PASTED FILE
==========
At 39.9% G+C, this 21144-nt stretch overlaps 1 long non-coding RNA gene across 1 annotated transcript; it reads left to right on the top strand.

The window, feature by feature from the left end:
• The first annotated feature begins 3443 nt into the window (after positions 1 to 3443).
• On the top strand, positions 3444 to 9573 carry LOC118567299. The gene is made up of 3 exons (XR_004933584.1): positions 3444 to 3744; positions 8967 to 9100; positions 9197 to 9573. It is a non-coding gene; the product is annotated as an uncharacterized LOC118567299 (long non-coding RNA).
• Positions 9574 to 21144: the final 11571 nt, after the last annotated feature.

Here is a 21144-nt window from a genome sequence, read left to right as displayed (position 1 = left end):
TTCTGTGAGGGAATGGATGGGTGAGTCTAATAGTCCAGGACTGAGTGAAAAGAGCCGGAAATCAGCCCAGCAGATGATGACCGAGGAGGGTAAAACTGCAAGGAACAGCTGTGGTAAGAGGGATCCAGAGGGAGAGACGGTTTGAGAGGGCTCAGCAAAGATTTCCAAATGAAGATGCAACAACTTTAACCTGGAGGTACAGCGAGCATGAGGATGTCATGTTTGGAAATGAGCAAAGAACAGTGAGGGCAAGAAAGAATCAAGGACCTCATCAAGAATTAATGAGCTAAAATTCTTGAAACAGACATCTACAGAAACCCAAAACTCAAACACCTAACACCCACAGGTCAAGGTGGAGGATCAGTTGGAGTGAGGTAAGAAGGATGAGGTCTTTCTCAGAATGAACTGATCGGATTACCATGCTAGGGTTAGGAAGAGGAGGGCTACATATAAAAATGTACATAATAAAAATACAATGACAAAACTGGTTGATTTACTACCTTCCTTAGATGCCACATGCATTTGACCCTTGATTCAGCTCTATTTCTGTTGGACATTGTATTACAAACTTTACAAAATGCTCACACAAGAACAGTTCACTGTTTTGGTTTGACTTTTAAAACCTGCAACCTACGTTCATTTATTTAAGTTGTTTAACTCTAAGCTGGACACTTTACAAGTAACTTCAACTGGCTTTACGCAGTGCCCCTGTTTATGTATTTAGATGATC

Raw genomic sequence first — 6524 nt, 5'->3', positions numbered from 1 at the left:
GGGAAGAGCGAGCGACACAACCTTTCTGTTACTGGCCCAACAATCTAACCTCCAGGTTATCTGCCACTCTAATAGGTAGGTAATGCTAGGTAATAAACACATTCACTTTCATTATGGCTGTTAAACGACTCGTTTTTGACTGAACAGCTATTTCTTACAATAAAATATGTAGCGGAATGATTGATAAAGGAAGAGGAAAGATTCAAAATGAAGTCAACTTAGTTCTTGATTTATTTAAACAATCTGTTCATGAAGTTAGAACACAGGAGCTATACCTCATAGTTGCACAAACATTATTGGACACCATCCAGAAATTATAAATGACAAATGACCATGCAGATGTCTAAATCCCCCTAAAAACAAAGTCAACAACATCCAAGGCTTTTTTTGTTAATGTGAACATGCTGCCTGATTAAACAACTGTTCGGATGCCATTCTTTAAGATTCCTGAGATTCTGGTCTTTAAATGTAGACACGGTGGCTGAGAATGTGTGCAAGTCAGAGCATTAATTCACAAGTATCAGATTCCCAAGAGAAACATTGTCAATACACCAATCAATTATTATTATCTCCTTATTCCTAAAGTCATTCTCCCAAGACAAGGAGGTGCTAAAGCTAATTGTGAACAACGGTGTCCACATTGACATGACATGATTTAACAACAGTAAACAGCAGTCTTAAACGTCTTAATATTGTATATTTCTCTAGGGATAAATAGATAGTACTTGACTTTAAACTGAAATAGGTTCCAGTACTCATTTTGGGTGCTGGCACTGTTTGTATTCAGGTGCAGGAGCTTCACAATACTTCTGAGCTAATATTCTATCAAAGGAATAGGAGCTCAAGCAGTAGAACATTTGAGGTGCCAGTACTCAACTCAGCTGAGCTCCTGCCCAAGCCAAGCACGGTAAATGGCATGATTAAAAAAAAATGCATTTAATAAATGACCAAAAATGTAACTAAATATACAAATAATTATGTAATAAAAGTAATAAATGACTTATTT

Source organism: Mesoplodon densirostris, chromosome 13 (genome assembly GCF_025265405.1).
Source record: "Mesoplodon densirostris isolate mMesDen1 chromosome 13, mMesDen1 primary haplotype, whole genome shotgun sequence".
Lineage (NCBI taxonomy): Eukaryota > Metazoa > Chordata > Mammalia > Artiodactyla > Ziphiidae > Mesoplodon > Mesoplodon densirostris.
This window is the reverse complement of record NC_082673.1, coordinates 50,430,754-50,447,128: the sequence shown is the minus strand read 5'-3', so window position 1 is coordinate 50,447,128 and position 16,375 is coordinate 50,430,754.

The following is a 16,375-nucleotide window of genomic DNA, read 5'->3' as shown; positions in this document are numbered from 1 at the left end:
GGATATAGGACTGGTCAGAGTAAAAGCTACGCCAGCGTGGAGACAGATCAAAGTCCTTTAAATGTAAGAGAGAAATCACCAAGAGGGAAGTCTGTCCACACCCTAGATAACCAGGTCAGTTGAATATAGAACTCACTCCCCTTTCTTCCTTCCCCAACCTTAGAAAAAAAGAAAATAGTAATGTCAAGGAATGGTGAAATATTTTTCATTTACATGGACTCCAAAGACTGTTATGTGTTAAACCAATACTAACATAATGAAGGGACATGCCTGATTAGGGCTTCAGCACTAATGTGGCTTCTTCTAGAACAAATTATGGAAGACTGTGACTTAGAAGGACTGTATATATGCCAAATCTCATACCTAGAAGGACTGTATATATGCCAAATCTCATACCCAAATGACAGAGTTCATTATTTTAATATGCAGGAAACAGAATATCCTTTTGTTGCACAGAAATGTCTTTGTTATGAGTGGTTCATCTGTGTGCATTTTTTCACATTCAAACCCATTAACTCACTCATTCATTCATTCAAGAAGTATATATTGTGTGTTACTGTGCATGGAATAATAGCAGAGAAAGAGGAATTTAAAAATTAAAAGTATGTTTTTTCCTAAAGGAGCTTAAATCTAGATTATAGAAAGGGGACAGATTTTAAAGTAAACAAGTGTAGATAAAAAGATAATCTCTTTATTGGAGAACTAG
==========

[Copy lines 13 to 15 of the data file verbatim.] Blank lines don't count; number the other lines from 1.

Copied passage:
This window is the reverse complement of record NC_082673.1, coordinates 50,430,754-50,447,128: the sequence shown is the minus strand read 5'-3', so window position 1 is coordinate 50,447,128 and position 16,375 is coordinate 50,430,754.

The following is a 16,375-nucleotide window of genomic DNA, read 5'->3' as shown; positions in this document are numbered from 1 at the left end:
GGATATAGGACTGGTCAGAGTAAAAGCTACGCCAGCGTGGAGACAGATCAAAGTCCTTTAAATGTAAGAGAGAAATCACCAAGAGGGAAGTCTGTCCACACCCTAGATAACCAGGTCAGTTGAATATAGAACTCACTCCCCTTTCTTCCTTCCCCAACCTTAGAAAAAAAGAAAATAGTAATGTCAAGGAATGGTGAAATATTTTTCATTTACATGGACTCCAAAGACTGTTATGTGTTAAACCAATACTAACATAATGAAGGGACATGCCTGATTAGGGCTTCAGCACTAATGTGGCTTCTTCTAGAACAAATTATGGAAGACTGTGACTTAGAAGGACTGTATATATGCCAAATCTCATACCTAGAAGGACTGTATATATGCCAAATCTCATACCCAAATGACAGAGTTCATTATTTTAATATGCAGGAAACAGAATATCCTTTTGTTGCACAGAAATGTCTTTGTTATGAGTGGTTCATCTGTGTGCATTTTTTCACATTCAAACCCATTAACTCACTCATTCATTCATTCAAGAAGTATATATTGTGTGTTACTGTGCATGGAATAATAGCAGAGAAAGAGGAATTTAAAAATTAAAAGTATGTTTTTTCCTAAAGGAGCTTAAATCTAGATTATAGAAAGGGGACAGATTTTAAAGTAAACAAGTGTAGATAAAAAGATAATCTCTTTATTGGAGAACTAG